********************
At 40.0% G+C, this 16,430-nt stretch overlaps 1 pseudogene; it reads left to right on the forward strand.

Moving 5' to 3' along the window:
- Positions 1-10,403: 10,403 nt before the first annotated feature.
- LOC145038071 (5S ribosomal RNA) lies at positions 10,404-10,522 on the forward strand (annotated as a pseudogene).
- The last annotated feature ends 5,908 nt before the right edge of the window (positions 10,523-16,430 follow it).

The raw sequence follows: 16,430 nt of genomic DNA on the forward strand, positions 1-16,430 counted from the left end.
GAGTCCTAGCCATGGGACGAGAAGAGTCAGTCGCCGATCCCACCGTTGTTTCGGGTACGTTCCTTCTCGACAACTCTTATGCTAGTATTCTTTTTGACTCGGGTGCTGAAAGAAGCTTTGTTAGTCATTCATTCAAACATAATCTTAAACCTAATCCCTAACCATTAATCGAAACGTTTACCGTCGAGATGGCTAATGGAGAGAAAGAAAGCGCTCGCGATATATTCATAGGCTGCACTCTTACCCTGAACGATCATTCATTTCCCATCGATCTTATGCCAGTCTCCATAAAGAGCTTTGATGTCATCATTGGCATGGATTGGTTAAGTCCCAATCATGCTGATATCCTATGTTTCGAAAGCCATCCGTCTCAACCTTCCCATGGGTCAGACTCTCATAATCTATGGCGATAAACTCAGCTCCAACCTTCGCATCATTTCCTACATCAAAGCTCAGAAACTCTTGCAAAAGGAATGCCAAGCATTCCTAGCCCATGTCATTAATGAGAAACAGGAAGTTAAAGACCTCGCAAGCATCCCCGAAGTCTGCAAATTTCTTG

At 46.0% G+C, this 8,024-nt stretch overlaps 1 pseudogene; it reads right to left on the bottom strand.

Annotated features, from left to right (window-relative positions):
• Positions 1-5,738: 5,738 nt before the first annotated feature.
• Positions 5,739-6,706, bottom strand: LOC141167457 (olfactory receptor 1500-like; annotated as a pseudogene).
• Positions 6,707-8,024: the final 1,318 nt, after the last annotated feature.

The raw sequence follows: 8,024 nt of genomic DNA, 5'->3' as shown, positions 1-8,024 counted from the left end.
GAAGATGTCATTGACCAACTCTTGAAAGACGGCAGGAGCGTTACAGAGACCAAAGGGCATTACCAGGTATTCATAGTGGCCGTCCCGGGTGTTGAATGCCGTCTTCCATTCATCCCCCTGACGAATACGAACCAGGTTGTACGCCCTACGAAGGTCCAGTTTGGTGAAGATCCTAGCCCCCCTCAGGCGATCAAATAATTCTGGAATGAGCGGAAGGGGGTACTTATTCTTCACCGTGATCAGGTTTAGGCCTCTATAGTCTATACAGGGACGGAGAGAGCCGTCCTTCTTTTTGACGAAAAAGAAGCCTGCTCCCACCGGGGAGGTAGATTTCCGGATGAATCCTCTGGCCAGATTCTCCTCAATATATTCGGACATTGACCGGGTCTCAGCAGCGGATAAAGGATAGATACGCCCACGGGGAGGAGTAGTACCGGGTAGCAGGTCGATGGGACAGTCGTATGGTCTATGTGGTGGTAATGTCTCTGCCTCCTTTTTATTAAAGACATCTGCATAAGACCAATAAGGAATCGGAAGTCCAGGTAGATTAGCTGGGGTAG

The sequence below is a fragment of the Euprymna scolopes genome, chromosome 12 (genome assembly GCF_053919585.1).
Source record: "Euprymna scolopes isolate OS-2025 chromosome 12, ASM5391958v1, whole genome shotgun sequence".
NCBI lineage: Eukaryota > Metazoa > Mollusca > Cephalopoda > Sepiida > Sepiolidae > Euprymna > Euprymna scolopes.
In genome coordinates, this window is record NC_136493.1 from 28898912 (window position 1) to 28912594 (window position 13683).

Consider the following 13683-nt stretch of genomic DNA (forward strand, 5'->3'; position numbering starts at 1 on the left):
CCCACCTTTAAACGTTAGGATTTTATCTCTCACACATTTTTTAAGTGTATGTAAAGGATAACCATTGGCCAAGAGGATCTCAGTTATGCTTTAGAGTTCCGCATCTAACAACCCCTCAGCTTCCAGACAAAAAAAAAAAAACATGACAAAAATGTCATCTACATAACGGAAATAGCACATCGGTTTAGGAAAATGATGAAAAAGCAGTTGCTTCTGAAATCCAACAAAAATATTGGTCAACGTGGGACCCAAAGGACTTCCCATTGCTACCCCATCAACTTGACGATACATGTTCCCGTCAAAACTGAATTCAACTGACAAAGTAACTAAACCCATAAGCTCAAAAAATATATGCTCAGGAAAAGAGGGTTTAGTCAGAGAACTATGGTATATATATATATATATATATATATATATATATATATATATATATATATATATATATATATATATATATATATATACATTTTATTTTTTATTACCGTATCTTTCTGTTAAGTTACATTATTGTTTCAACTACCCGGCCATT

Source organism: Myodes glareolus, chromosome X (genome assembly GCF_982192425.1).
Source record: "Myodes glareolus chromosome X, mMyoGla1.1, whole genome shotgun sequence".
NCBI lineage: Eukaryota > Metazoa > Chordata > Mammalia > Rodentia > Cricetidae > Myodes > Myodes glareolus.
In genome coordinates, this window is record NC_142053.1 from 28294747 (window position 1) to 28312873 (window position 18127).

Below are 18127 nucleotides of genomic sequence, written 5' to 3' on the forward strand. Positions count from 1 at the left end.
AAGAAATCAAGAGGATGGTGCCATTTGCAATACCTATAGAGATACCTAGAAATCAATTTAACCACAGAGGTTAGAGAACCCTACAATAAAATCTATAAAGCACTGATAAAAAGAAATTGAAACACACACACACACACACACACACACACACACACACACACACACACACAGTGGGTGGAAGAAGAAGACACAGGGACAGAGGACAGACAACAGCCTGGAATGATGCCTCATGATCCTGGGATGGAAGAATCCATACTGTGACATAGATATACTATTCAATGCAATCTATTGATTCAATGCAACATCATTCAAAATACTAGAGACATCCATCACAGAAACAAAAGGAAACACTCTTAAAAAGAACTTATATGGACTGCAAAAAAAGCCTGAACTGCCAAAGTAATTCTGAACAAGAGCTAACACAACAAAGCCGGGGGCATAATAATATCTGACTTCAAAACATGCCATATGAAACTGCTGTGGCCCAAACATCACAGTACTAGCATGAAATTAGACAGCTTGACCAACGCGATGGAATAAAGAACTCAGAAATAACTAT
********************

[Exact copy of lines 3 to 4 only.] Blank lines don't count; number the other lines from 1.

- Positions 1-10,403: 10,403 nt before the first annotated feature.
- LOC145038071 (5S ribosomal RNA) lies at positions 10,404-10,522 on the forward strand (annotated as a pseudogene).